Don't try to use cheap consumer drives in a RAID array - go for "enterprise" or "RAID edition" or "NAS" drives.

Consumer drives are programmed with error recovery algorithms that conflict with the assumptions built into hardware RAID controllers.

They'll "work like a charm" -- until there's a drive error.
Hm they've been running since one year now..
Seagate ST2000DM001 Barracuda 2TB SATA60

Actually those were the ones that I got sold bundled with a drobo 5d.
 

evilpaddy

macrumors regular
Aug 2, 2012
119
0
Could you explain? I'll assume that an "enterprise" drive can have drive errors as well but handles them differently?
I have a synology DS1512+ with two DX513 expansion units giving me 15 x 3TB drives in a RAID6 array. Enterprise drives are different. The main issue i've encountered with consumer drives is that Enterprise drives are much faster when it comes to reading bad sectors and remapping data. I have used consumer drives in the past and as above, they work fine... for a while.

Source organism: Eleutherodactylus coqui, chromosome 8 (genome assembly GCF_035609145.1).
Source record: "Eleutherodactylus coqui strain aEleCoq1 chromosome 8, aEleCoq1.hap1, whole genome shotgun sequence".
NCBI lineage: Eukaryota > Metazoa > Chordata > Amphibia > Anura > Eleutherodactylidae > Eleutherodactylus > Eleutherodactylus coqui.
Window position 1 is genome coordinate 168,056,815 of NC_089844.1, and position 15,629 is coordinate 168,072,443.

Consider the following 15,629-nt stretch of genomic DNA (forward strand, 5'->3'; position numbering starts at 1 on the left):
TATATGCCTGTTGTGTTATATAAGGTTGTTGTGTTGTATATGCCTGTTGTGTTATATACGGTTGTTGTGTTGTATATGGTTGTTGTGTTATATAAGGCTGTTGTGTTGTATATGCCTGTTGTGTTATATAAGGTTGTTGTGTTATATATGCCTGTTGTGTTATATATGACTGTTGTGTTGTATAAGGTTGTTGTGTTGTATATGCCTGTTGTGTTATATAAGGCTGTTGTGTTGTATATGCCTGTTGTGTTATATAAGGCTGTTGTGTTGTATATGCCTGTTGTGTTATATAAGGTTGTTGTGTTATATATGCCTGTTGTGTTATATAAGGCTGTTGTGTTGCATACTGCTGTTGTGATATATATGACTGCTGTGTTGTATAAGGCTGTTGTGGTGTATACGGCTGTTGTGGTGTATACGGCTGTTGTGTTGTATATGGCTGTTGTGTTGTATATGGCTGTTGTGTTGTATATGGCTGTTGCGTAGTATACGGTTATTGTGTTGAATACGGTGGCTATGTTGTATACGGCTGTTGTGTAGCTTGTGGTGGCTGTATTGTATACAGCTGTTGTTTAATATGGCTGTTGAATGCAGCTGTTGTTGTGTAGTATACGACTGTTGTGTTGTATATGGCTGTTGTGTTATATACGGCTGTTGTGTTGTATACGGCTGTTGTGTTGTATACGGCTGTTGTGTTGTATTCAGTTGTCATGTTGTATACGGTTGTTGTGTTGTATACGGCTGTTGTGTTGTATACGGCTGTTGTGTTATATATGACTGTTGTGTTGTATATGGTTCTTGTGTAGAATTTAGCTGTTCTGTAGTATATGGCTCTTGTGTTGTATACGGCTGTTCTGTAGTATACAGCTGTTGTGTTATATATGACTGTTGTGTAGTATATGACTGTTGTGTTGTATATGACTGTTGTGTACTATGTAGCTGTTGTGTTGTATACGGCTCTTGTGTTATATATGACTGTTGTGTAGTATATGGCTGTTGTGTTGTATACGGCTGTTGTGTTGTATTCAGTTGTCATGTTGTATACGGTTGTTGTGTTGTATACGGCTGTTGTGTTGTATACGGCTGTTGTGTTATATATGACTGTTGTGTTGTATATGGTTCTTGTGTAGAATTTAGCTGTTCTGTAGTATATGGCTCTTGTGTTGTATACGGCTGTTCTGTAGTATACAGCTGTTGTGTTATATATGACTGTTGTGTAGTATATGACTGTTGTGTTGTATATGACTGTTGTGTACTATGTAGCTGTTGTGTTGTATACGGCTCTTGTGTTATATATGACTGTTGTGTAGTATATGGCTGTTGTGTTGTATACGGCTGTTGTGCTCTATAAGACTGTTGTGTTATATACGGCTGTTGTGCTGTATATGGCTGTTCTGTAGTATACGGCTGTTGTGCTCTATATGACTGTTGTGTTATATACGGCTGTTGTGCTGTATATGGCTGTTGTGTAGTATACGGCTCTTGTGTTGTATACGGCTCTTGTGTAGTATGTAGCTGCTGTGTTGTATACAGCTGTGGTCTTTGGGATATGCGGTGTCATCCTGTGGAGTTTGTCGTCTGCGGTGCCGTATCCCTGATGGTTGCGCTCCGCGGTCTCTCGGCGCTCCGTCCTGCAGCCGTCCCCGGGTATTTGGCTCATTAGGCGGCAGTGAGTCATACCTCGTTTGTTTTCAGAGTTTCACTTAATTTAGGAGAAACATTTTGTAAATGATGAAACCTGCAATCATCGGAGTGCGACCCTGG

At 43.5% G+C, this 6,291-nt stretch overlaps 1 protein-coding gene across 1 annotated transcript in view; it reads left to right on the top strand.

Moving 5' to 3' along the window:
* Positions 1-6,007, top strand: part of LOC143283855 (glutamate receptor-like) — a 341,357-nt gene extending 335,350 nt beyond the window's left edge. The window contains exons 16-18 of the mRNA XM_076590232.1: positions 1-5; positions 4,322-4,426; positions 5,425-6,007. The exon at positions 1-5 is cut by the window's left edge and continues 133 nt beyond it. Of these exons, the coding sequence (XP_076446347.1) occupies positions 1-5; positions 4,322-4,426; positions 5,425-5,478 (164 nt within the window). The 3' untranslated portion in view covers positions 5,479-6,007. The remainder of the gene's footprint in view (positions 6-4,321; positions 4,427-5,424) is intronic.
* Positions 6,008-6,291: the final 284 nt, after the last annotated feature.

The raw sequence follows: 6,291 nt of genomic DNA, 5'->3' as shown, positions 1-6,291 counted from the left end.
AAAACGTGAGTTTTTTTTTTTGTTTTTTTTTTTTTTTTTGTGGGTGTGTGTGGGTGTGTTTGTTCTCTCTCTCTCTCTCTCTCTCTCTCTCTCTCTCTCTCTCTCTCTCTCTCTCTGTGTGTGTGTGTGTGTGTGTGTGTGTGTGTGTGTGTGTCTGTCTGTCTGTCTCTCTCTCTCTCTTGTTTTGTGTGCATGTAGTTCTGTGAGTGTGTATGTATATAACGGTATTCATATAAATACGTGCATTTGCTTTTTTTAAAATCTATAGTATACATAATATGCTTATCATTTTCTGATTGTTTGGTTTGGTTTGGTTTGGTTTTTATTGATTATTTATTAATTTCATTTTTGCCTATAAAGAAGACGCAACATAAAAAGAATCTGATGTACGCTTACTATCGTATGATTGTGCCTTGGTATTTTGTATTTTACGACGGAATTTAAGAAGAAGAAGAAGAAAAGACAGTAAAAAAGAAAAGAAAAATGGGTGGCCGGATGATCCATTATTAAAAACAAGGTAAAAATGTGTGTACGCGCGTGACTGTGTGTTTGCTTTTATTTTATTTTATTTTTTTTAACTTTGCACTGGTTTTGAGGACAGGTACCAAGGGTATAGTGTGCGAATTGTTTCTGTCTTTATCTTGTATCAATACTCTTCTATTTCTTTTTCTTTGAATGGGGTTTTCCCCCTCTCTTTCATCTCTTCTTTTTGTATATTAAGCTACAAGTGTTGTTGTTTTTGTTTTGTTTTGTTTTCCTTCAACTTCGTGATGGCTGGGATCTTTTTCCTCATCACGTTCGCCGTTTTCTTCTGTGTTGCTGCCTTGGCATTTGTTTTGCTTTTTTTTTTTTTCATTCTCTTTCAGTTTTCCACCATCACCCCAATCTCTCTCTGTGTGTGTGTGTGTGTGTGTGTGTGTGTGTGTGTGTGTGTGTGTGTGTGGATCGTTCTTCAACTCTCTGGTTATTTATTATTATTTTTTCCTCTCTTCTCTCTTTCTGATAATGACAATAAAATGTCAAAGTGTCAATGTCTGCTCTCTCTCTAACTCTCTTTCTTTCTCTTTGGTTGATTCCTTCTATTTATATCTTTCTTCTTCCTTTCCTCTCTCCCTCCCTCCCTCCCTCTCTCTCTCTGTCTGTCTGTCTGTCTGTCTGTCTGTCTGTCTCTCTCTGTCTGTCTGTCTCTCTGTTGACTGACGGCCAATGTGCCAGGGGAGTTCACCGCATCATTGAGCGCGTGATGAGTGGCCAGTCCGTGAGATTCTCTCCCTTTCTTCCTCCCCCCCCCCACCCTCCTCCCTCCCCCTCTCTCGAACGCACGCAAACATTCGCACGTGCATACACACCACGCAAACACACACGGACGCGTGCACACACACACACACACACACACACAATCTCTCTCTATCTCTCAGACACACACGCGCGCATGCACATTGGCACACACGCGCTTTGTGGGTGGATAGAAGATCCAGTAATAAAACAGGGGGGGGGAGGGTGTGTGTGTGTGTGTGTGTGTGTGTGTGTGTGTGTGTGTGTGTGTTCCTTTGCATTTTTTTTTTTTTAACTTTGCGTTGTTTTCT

When you start to get bad sectors, the consumer drives take much longer to remap and the RAID controller flags the drive as not responding and reports a read error. This can result in the whole array to fail if you're not careful. Yes you pay a lot more for enterprise drives, but they are designed for continuous usage and I've long since migrated the array over. 45TB is a lot of data to loose! ;)
 

echoout

macrumors 6502a
Aug 15, 2007
600
16
Austin, Texas
Warning.

Don't try to use cheap consumer drives in a RAID array - go for "enterprise" or "RAID edition" or "NAS" drives.

Consumer drives are programmed with error recovery algorithms that conflict with the assumptions built into hardware RAID controllers.

They'll "work like a charm" -- until there's a drive error.
My experience exactly. Great advice.
 

chfilm

macrumors 68030
Nov 15, 2012
2,847
1,643
Berlin
My experience exactly. Great advice.
Actually I once had a drive failure with one of these. But I just replaced it, raid reconfigured itself and everything works fine since then.

Are you saying those drives can destroy the whole raid?
 

Cubemmal

macrumors 6502a
Jun 13, 2013
824
1